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Ridley Scott
Michael Douglas, Andy Garcia, Ken Takakura, Kate Capshaw, Yusaku Matsuda, Shigeru Kôyama, John Spencer, Guts Ishimatsu, Yuya Uchida, Tomisaburo Wakayama
Writing Credits:
Craig Bolotin, Warren Lewis

An American Cop in Japan. Their country. Their laws. Their game. His rules.

In Black Rain, a dirty New York cop learns the value of honor from a Japanese cop who in turn learns about the benefits of not-so-subtle American assertiveness. Ridley Scott's thriller features a rarely seen side of Japan seething with mob violence, prostitution, homelessness, and near-peasant rural life.

Box Office:
$14 million.
Opening Weekend
$9.677 million on 1610 screens.
Domestic Gross
$45.645 million.

Rated R

Widescreen 2.35:1/16x9
English Dolby Digital EX 5.1
English Dolby Surround 2.0
French Dolby Surround 2.0

Runtime: 125 min.
Price: $14.98
Release Date: 10/17/2006

• Audio Commentary with Director Ridley Scott
• “Black Rain: The Script, The Cast” Featurette
• “Black Rain: Making the Film Parts 1 and 2” Featurettes
• “Black Rain: Post-Production” Featurette
• Trailer


Sony 36" WEGA KV-36FS12 Monitor; Sony DA333ES Processor/Receiver; Panasonic CV-50 DVD Player using component outputs; Michael Green Revolution Cinema 6i Speakers (all five); Sony SA-WM40 Subwoofer.


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Black Rain: Special Collector's Edition (1989)

Reviewed by Colin Jacobson (October 10, 2006)

From director Ridley Scott, 1989’s Black Rain introduces us to Nick Conklin (Michael Douglas), a divorced, motorcycle-loving, hotheaded New York detective. While at a bar with fellow cop Charlie Vincent (Andy Garcia), they witness a confrontation between Japanese mobsters that results in killings. Nick and Charlie chase down and apprehend the murderer, Sato Koji (Yusaku Matsuda).

The international nature of the case involves various embassies and results in extradition to Japan. Nick and Charlie get the assignment to escort Sato back to that country. This simple task immediately goes awry when baddies impersonate the local cops and take custody of Sato. Obviously this creates complications, and after some argument, the Japanese authorities allow the Americans to get involved in the case as "interested observers".

Assigned Assistant Inspector Matsumoto Masahiro (Ken Takakura) to help, Nick and Charlie launch their own attempt to recover the missing Sato. They learn how deep all the issues run within the Yakuza, the Japanese mafia. The film follows Nick’s stubborn attempt to apprehend Sato and his conflicts within the Japanese system.

Rain stands as a pretty standard cop flick with a twist. That’s probably the most interesting aspect of the movie, as the “culture clash” helps create something a little different. However, the spice added by the Japanese settings and the conflict between the Americans and the Japanese only goes so far, as that side of things doesn’t do a lot to spice up the usual fare.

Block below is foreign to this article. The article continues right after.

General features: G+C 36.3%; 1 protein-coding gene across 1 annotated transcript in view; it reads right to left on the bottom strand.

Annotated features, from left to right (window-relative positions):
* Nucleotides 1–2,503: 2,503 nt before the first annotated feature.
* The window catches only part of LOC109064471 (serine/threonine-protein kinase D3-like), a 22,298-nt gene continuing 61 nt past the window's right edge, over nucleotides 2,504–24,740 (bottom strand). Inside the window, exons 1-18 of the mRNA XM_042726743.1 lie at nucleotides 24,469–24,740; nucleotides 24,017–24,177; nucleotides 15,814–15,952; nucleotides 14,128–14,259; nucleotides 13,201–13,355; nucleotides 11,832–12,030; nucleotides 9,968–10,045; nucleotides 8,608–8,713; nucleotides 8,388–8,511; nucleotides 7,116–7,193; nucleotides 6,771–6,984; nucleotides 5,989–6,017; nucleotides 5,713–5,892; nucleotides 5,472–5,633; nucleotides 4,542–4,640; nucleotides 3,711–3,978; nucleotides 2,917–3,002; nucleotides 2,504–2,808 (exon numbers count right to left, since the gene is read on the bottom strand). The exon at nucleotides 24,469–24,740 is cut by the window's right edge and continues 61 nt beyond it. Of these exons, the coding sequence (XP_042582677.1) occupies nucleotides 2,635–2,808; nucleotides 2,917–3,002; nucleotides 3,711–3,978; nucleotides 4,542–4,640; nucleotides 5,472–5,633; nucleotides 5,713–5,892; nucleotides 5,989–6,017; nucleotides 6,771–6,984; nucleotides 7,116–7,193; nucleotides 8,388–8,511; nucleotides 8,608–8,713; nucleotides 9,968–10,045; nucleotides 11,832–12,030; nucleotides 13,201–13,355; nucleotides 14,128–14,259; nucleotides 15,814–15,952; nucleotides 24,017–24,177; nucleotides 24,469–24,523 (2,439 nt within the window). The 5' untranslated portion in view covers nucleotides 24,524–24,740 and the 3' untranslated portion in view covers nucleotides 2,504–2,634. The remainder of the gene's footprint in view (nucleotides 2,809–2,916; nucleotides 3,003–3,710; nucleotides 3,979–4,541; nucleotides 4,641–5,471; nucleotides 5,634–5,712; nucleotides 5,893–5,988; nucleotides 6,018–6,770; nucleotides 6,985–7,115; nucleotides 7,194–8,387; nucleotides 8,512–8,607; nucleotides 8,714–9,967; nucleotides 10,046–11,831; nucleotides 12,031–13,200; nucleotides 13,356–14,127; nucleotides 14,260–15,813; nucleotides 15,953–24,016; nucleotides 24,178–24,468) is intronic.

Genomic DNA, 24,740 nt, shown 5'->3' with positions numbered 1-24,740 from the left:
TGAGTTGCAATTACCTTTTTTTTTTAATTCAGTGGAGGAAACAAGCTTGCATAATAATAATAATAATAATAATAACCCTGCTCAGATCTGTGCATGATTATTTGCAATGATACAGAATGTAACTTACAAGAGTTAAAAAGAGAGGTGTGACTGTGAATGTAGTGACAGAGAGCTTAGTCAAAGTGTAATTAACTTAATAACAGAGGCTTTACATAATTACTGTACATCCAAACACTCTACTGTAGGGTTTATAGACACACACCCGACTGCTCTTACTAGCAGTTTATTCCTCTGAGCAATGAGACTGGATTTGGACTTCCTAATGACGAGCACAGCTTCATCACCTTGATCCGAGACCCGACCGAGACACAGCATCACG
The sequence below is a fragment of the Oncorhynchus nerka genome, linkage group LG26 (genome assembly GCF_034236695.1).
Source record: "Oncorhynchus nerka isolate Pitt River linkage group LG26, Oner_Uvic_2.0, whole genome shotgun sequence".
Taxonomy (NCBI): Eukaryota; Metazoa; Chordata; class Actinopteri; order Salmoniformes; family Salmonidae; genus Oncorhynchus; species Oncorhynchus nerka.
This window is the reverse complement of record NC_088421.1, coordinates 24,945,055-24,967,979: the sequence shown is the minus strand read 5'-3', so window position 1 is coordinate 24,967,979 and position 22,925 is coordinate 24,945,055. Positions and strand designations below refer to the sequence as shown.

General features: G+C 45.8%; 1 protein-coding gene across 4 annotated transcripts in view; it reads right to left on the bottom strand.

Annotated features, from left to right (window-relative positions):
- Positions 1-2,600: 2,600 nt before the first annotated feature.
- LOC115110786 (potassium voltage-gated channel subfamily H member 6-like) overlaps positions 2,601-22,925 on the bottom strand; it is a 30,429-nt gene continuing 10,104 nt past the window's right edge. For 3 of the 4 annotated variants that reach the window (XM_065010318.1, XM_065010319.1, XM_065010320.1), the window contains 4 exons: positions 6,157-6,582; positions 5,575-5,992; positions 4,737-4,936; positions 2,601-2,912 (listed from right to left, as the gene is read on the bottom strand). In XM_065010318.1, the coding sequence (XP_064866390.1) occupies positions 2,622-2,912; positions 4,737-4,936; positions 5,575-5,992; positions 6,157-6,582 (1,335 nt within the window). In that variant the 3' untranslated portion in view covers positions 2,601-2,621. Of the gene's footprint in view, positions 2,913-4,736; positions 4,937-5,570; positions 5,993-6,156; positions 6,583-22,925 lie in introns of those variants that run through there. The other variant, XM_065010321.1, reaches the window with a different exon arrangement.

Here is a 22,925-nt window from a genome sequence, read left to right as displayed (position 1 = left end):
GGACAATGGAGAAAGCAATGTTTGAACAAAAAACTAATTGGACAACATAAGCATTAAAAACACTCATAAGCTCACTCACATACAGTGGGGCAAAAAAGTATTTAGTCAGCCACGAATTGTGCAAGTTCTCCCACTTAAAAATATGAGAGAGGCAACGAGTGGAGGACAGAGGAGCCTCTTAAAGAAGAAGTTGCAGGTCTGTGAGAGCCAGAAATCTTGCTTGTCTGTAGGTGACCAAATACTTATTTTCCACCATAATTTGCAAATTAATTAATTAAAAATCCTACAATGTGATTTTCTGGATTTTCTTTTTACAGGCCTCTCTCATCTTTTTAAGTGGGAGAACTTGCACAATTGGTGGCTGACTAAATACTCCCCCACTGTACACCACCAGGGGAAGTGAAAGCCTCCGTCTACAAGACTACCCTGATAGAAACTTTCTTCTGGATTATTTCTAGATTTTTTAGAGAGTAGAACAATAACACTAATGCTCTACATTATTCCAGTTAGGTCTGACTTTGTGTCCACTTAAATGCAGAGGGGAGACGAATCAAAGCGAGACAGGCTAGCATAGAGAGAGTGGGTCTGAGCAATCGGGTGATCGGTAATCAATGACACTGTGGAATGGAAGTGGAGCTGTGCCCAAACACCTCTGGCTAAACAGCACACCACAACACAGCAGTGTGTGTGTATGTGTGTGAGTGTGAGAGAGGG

Indeed, it also gives the movie something of an arrogant feel. The title implies depth among the various participants since we learn that “black rain” was what the Japanese called the poison brought by the Americans in WWII. We can draw the analogy to see our American characters as “black rain” and figure that the movie will depict how they grow and better understand Japanese culture.

That doesn’t happen, as the culture clash remains doggedly one-sided. Basically Nick does things his way and barely changes to appreciate the Japanese attitudes. The movie gives him a token move in that direction but usually displays the Japanese as stubborn bureaucrats who worry more about appearances than they do the pursuit of justice.

Perhaps I’ve confused it with another film, but back when Rain came out, I believe it inspired some criticisms about racism. I can see why that happened, as the Japanese never come across as efficient or useful. The only Japanese character who does anything right is the one who eventually adopts American methods.

Couldn’t they have come up with a better Rodney King “can’t we all just get along” solution? Did the movie have to slant things so strongly toward the American “can-do” spirit and so totally denigrate other options? I guess the filmmakers didn’t think so, which means we end up with the Japanese as by-the-book stooges.

Rain might have overcome these issues with a richer story or more evocative characters. Instead, the participants remain pretty one-dimensional, and Nick is usually unlikable to boot. I realize that some of this was intentional, but it’s meant to make us better appreciate Nick’s journey and redemption. Those never really occur, so we just continue to view Nick as an arrogant jerk.

Scott gives the entire movie a very 80s beer commercial feel, a factor that makes it dated and too obsessed with visual slickness. That’s a criticism often leveled at Scott through his career, but usually he backs up the pretty pictures with some meat. Here the cinematographer and visual design exist in a vacuum, as we never get drawn into the story. It’s the definition of style over substance.

This leaves Black Rain as a perfunctory cop flick with a minor twist due to its Japanese setting. The movie uses that side of things as a gimmick more than anything else and never truly explores it. Rain looks good but fails to present an interesting or involving drama.

The DVD Grades: Picture B+/ Audio B+/ Bonus B+

Black Rain appears in an aspect ratio of approximately 2.35:1 on this single-sided, double-layered DVD; the image has been enhanced for 16X9 televisions. Much of the movie looked quite good, though not strong enough to merit “A”-level consideration.